How to measure tyre particulates the size of a human hair

BMW tyre wear
BMW tyre wear

Michelin’s rolling rig collects and filters tyre particle waste

Euro 7 emissions regulations, the toughest yet, will come into force in July 2025.

As the emphasis shifts from combustion-engined vehicles, so the attention falls on other factors, such as non-exhaust particulate matter from tyres and brakes.

The new standards will be the first globally to move beyond tailpipe emissions and set limits for brake and microplastic tyre particles.

Naturally, tyre companies haven’t been sitting on their hands. Michelin has been researching tyre wear particulates for the past 20 years; in the UK, engineering consultancy Ricardo, working with Arup, last year published a report, prepared for the Department for Transport, on how to measure them.


The European Commission will produce a report by the end of this year to review measurement methods and the subject of tyre abrasion in general. The latest proposal is that emissions of PM10, which means particulates of 10 microns or less in diameter, will be limited to 3mg/km (3000th of a gram every kilometre, or roughly 5mg per mile).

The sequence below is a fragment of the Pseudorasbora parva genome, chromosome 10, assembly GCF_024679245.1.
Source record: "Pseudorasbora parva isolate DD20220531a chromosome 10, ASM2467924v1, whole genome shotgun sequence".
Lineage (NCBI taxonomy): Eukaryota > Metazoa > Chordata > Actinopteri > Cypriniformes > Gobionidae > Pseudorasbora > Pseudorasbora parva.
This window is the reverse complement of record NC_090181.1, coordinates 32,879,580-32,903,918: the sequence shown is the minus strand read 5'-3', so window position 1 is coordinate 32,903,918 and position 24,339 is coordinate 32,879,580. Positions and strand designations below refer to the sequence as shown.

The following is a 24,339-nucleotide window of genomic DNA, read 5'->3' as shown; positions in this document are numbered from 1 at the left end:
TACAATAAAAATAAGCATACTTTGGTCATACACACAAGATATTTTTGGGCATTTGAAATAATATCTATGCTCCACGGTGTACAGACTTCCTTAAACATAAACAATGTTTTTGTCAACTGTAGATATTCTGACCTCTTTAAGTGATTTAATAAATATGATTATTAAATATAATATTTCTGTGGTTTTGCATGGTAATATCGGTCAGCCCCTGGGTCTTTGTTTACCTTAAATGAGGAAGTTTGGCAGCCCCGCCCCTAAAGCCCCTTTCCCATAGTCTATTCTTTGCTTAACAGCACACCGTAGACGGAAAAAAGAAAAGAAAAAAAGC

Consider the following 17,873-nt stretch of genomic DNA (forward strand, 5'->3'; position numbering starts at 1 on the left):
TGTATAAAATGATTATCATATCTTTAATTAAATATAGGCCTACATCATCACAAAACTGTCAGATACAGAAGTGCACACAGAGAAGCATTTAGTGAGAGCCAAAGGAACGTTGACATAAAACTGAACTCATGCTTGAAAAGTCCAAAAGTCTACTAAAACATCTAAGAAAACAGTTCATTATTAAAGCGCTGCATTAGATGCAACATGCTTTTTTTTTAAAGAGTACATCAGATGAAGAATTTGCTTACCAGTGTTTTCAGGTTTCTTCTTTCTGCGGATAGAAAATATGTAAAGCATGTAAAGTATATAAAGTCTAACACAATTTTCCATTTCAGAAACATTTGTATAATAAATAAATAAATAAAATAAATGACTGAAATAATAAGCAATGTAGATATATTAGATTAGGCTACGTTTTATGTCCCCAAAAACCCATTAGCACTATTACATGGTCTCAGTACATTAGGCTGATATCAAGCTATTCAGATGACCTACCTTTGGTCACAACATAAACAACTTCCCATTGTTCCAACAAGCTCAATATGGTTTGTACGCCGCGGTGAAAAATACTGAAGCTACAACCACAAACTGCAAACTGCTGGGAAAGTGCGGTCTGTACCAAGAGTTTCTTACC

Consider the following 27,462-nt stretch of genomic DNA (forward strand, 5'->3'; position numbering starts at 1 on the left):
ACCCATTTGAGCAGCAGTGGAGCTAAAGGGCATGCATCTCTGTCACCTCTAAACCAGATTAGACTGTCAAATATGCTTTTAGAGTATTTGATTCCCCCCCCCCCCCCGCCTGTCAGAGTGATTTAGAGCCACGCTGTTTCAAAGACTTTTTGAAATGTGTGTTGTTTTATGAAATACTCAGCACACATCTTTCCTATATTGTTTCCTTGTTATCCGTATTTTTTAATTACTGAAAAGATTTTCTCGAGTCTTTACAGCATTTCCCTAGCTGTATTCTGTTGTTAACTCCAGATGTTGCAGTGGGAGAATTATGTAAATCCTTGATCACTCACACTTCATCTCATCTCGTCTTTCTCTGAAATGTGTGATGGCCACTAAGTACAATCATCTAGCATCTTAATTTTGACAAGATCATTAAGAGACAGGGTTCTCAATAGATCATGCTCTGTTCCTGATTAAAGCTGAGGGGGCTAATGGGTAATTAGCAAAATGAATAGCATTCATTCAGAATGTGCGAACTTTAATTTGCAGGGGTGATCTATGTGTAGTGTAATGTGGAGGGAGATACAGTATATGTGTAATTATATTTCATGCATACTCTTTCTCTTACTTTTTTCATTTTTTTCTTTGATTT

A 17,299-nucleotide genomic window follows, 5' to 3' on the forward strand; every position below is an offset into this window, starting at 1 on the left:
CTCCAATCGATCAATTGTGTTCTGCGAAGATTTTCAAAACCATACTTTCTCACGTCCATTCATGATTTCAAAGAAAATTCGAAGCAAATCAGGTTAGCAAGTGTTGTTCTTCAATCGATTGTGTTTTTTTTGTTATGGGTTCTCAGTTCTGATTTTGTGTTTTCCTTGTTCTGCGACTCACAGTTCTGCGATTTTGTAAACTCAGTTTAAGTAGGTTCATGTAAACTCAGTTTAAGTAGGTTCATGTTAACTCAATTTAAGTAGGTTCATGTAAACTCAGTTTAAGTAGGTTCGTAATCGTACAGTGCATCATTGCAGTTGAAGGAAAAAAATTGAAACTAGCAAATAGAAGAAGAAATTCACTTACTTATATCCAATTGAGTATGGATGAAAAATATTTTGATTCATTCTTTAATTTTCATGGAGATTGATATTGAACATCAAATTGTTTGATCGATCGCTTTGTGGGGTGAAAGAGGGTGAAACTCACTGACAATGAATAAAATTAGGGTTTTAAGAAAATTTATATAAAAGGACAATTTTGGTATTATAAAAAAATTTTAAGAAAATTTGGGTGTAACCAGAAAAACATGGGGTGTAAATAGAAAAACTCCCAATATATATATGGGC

How small is 10 microns? By comparison, a human hair is 50-60 microns in diameter. The smaller particulates get, the worse their potential effects: research indicates that ultra-fine particles (PM 0.1) are among the most damaging to human respiratory systems.

Regulating for something is one thing, but how do you set about measuring something so small? With a large vacuum cleaner, that’s how. Michelin has revealed what looks like a refreshingly straightforward way of measuring tyre particulates using suction and a two-stage measuring system.

The first part draws in air from the front of the test car to give a background measure of the ambient particulates from pollen, industrial and domestic heating and any other sources. This is then compared with the particulate samples taken from directly behind a tyre.

Each set of samples passes into a filtration system towed behind the car. This traps particles according to size, from 10 microns to six nanometres (a nanometre is one billionth of a metre).

The next stage is separation, where the source of the particles in each of the filters is identified using a pyrolysis process to isolate the tyre particles. Finally, the sampling phase quantifies the proportion of particles by size.

Michelin says it obtains less than 1% of PM10 and less than 0.6% of PM2.5 directly from the tyre, and the particles are a concoction of 50% tyre rubber and 50% minerals plus other road surface materials. The total particles produced by tyre wear that remain suspended in the air (known as aerosols) are on average 1.3% PM10 and just 0.16% PM2.5.

Michelin is sharing the design of its equipment with the rest of the tyre industry. The European Tyre & Rubber Manufacturers Association plans to conduct large-scale research starting this year, in collaboration with an independent third party.